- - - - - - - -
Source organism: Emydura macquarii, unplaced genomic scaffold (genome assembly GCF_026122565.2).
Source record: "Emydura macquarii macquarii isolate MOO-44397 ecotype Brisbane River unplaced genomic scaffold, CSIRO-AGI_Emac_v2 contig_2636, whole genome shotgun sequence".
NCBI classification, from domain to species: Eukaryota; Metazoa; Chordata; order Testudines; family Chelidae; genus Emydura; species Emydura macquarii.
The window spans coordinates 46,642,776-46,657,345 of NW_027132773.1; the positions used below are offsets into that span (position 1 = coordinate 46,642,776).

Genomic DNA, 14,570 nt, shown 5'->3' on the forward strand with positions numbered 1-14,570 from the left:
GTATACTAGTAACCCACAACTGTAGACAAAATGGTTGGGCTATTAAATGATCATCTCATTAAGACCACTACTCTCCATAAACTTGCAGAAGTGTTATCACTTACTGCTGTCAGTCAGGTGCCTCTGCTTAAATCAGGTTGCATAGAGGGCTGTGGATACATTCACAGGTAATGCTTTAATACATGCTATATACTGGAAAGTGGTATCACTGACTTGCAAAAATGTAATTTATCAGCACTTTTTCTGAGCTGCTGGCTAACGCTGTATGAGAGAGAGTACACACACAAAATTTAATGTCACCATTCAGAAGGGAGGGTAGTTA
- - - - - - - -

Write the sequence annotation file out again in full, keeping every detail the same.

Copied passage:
Source organism: Emydura macquarii, unplaced genomic scaffold (genome assembly GCF_026122565.2).
Source record: "Emydura macquarii macquarii isolate MOO-44397 ecotype Brisbane River unplaced genomic scaffold, CSIRO-AGI_Emac_v2 contig_2636, whole genome shotgun sequence".
NCBI classification, from domain to species: Eukaryota; Metazoa; Chordata; order Testudines; family Chelidae; genus Emydura; species Emydura macquarii.
The window spans coordinates 46,642,776-46,657,345 of NW_027132773.1; the positions used below are offsets into that span (position 1 = coordinate 46,642,776).

Genomic DNA, 14,570 nt, shown 5'->3' on the forward strand with positions numbered 1-14,570 from the left:
GTATACTAGTAACCCACAACTGTAGACAAAATGGTTGGGCTATTAAATGATCATCTCATTAAGACCACTACTCTCCATAAACTTGCAGAAGTGTTATCACTTACTGCTGTCAGTCAGGTGCCTCTGCTTAAATCAGGTTGCATAGAGGGCTGTGGATACATTCACAGGTAATGCTTTAATACATGCTATATACTGGAAAGTGGTATCACTGACTTGCAAAAATGTAATTTATCAGCACTTTTTCTGAGCTGCTGGCTAACGCTGTATGAGAGAGAGTACACACACAAAATTTAATGTCACCATTCAGAAGGGAGGGTAGTTA